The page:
PAPERS Resources

AAR Annual Meeting
San Diego, CA
November 23-26, 2019

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Program Book (PDF)

Preliminary Program Book (MS Word)

Floorplans of Annual Meeting Facilities (PDF)

Exhibit Hall Listing and Map (PDF)

Program Book Ads (PDF)

Annual Meeting At-A-Glance (PDF)

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Religion and Food Unit

Statement of Purpose: 

This Unit provides an opportunity for scholars to engage in the intersection of religion and food, foodways, and food ethics. We are interested in examining these topics across broad geographical areas, religious traditions, and historical eras. We encourage critical reflection regarding:

• The relationships of religious commitments to food (production, preparation, consumption, and invention)
• Diet and sustainability
• Issues of food (in)justice, which may include food availability or insecurity, commitment to wellness, access to healthy foods, food deserts, etc.
• Desertification, flood, fire, and climate related food ethics issues
• Theological, spiritual, and religious interrelationships as expressed in food commitments or confluence
• The cross-cultural applicability of the categories of “religion” and “food” themselves

We seek to develop ongoing investigations into practices and beliefs related to food, drink, fasting, the production of food, the ethics of production and consumption, or on any aspect of religiously influenced foodways.

Call for Papers: 

This Group provides an opportunity for scholars to engage in the intersection of religion and food, foodways, and food ethics. We are interested in examining these topics across broad geographical areas, religious traditions, and historical eras. We seek papers investigating practices and beliefs related to food, drink, fasting, the production of food, the ethics of production and consumption, or on any aspect of religiously influenced foodways.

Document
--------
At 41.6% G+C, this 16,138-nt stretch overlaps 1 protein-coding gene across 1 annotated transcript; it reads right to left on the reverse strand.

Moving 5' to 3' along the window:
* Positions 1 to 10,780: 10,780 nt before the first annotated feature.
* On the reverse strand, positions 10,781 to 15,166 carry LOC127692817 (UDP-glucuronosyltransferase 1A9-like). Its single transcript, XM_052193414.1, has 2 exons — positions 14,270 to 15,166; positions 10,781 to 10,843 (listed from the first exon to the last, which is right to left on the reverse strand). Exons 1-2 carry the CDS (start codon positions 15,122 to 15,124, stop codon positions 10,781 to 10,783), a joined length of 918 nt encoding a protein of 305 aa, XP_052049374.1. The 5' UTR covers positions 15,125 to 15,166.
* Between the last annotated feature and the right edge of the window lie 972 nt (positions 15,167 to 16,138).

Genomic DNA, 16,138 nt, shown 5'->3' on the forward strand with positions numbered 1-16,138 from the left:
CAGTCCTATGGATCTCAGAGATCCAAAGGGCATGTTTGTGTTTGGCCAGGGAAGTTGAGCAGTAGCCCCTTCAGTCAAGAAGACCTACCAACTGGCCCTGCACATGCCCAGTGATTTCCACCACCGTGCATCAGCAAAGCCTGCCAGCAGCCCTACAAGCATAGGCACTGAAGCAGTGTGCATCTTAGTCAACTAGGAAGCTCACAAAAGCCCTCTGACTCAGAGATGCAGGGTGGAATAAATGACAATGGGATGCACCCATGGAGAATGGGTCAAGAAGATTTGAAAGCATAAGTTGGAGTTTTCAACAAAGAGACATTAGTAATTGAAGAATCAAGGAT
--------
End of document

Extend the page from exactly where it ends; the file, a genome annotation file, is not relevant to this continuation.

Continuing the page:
Topics might include, but are not limited to:
1) Inspired by our Boston location, we welcome submissions that treat the question of food in the colonial period, particularly among the Puritans of Massachusetts Bay, the Cavaliers of the Chesapeake, the Quakers of the Mid-Atlantic, as well indigenous/native contemporaneous communities. We are particularly interested in the use of regional ingredients and religious practice/associations.
2) Similarly, we welcome papers related to the carrying of food cultures during (im)migration
3) Also related to region and calendar location, we welcome submissions that engage the themes related to Thanksgiving: a) as a ceremonial meal, b) as a locus for nostalgia and romanticization, c) as a place to proclaim (or deny) hospitality, and d) as a means of asserting or appropriating identity.
4) For a possible tri-sponsored session with the Religion & Ecology, Religion & Food, and Class, Religion & Theology units, we invite proposals on the theme of food systems as interfaces between religion, ecology, and class. Food practices are central to nearly every religion — and this food is generated by broader food systems that simultaneously have major environmental impacts, make use of myriad forms of exploited (gendered and raced) labor, and mediate widespread class-based economic and health inequalities. Proposals can address one or several of these (or related) intersections. Historical, ethnographic, sociological, theological, and critical-theoretic methods are all welcome.
5) For a possible co-sponsored session between the Mysticism Unit and Religion & Food Unit, we welcome papers focusing on mystical consumption, including not only the idea of food, drink, or other forms of consumption as mystical practices, but also the idea of the mystic as food, or what is consumed.

Method: 
PAPERS
Process: 
Proposer names are visible to chairs but anonymous to steering committee members
Leadership: 
ChairSteering Committee